“You just have to have yellow,” says the Southern chef and cookbook author Nathalie Dupree. “It makes things brighter!” The space she and her husband, Jack Bass, have created for themselves since their transition to a retirement community in the “other” Carolina, is a testament to that statement, a joyous backdrop for gems that made the cut in her recent choice to pare down to the essential.
It is hard to imagine Grande Dame Nathalie Dupree anywhere but in her Charleston domain, stepping out onto the porch of her stately Queen Street home. Inside, the staircases were lined with books and treasures from a lifetime of travel and cocooning. But when you step into her new Raleigh apartment, you are instantly transported to the land of Nathalie, and you know that it isn’t the place that matters; it is the person—or people—who inhabit that place.
Selecting the pieces of herself that would embellish her new kitchen was no easy task. While utility played a part, when it came time to cut back, the story and sentiment accompanying a certain platter or piece of fabric was as essential as the item itself. One such piece to travel from South to North Carolina is a paper weight formerly belonging to the French author and fellow cat lover Sidonie-Gabrielle Colette. In fact, there are two of Colette’s gems in Dupree’s collection of colorful glass spheres, one laced with yellow patterns, the other with tiny air bubbles and a tender green stem.
More practical items which, by Dupree’s standards, should be found in every Southern kitchen are:
• A corn scraper, “so that you can get the juice out” when making creamed corn, which Dupree adamantly feels is a Southern recipe. For those who wish to experiment with this silky dish at home, cut the kernels off the cob, milk it with the back of your knife or with your corn scraper, melt some butter in a frying pan, and sauté until the kernels are soft and golden.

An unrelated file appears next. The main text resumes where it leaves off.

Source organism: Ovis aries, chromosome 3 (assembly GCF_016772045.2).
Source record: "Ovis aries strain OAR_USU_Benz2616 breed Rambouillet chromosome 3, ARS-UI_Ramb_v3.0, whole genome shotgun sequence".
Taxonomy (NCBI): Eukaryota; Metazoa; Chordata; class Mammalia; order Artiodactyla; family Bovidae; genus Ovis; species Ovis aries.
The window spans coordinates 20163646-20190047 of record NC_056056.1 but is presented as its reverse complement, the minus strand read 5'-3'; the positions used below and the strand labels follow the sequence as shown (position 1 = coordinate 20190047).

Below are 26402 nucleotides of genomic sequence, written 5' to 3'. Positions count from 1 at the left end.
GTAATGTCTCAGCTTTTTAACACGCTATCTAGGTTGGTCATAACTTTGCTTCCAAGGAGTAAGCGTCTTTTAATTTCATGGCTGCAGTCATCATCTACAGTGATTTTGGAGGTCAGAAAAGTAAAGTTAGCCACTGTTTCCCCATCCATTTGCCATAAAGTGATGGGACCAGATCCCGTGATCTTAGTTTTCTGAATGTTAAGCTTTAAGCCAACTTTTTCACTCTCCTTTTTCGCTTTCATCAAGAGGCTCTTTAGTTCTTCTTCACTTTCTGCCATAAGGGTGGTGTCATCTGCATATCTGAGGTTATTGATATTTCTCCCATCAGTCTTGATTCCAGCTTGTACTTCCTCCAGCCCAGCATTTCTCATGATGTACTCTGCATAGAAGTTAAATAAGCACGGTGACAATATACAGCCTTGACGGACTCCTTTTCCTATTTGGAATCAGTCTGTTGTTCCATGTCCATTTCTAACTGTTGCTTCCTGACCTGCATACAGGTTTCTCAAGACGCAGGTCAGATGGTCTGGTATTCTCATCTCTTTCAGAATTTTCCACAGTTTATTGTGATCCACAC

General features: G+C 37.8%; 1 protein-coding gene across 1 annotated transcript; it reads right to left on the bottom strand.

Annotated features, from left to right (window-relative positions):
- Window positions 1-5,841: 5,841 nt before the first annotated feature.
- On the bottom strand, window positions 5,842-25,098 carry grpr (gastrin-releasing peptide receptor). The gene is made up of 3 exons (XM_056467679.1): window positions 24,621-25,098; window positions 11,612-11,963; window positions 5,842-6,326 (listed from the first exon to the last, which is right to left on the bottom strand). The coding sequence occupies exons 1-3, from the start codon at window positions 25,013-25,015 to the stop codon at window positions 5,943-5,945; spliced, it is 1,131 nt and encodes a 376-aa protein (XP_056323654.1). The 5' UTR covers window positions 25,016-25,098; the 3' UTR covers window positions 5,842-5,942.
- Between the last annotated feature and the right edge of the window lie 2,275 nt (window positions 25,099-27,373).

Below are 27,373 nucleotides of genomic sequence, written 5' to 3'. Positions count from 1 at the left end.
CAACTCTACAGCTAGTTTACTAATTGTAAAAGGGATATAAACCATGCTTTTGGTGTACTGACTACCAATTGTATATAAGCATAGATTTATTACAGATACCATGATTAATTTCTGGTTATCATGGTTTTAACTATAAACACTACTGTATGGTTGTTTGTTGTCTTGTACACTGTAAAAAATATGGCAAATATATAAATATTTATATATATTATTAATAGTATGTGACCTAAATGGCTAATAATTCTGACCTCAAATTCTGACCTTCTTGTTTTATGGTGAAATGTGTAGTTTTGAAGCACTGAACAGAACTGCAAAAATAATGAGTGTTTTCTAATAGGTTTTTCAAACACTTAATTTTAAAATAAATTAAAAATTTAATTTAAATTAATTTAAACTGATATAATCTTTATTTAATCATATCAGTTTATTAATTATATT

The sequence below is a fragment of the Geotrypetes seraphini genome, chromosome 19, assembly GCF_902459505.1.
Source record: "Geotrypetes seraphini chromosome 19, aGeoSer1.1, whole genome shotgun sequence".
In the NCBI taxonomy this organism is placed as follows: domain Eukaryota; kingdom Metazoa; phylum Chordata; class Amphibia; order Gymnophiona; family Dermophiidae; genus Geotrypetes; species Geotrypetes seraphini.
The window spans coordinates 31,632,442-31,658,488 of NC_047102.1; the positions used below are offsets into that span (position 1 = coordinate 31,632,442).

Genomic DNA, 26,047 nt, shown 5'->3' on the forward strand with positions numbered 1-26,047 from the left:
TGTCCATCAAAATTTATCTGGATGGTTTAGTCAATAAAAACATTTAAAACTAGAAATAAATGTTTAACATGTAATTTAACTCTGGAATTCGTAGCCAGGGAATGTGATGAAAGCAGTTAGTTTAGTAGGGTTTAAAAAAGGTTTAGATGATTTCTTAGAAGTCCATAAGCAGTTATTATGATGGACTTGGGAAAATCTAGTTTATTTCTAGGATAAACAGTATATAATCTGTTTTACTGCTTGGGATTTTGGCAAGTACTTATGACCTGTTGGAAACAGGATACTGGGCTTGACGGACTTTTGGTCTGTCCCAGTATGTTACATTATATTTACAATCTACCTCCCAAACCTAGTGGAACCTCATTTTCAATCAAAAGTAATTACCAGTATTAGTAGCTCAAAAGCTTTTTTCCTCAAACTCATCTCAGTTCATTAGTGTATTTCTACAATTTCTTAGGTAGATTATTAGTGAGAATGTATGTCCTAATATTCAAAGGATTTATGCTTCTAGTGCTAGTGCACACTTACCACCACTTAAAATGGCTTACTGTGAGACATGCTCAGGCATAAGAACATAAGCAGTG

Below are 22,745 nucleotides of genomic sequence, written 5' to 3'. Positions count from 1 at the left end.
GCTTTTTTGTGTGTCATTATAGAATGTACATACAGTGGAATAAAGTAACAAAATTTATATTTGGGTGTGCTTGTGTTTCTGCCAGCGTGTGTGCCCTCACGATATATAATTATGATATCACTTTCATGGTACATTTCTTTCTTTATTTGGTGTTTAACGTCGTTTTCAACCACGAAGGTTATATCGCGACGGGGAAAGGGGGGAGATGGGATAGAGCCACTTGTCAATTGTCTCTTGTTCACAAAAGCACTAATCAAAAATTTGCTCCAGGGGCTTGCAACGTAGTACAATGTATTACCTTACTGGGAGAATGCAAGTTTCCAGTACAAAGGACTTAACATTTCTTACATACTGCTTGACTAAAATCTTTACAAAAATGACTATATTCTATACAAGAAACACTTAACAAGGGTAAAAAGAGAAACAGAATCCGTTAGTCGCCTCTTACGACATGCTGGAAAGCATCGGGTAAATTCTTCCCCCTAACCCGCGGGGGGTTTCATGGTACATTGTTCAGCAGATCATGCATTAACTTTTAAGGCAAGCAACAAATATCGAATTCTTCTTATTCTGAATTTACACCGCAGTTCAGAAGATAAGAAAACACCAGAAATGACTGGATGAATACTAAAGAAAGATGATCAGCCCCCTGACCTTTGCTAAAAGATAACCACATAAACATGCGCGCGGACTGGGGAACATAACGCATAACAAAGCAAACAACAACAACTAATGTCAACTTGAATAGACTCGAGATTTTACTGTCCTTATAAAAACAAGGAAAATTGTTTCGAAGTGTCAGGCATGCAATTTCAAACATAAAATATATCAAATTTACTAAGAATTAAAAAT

• A whisk—not a balloon whisk, but a ball whisk, which is much easier to clean, particularly after stirring grits in an iron skillet.
• A trusty non-stick frying pan, “heavy enough to turn out anything.” You might have to replace your non-stick every year if it gets proper use, but “that’s just a part of life,” says Dupree, with a slight throaty chuckle, reminding her followers that “any pan can be non-stick if you get it hot enough.”
• A good-sized chicken frying pan, plus a pair of sturdy scissors for cutting apart chicken pieces. “You kind of have to fiddle with it,” she says of the challenges of finding an appropriate bird-and-pan combo these days. “The chickens are changing in size. It used to be that one two- or three-pound chicken would fit in an eight- or ten-inch pan, but now, with bigger birds, you have to go up a size.”
• A cobbler dish, preferably rectangular, cast iron, or ceramic, as “glass doesn’t do as well for a batter cobbler.” Dupree’s recipe: Whisk together one cup each self-rising flour, sugar, and milk. Pour into hot cobbler dish in which a stick of melted butter is foaming, and top batter with two cups cut fruit. Bake until set.
• Cut-glass containers. Specifically, a spooner to hold coffee spoons at the table, and a tall celery holder.
• And of course, a good sharp knife. Dupree’s are mainly Wüsthof and Henckels, with a few odd favorites of her husband’s thrown in. A paring knife for okra is a must, and a chef’s knife, sized to fit the hands of she who uses it most.
A lagniappe—or bonus item—is a little cruet of hot sauce, and one of vinegar to dress greens at the table. Dupree’s is a banquet table from London. The rest of her cozy furnishings include a military chest, which adorns her living room, as well as a couple of generous sofas and armchairs, each draped in boldly colorful Provençal designs.
While she misses certain books and pans and papers that once filled her Charleston kitchen, Dupree can bask in the glow of having let these pieces go, sharing them with others who are now privileged to hold in their hands a morsel which carries her boundless enthusiasm for both the finer and the simpler things of this life.
Susi Gott Séguret, CCP, CSW, hails from the depths of Appalachia, but honed her culinary skills in France, where she resided for over twenty years, earning a diploma in Gastronomy and Taste from the Cordon Bleu and the Université de Reims. Author of several cookbooks including Appalachian Appetite and Cooking with Truffles, Susi runs the Seasonal School of Culinary Arts and the Asheville Truffle Experience. Learn more here.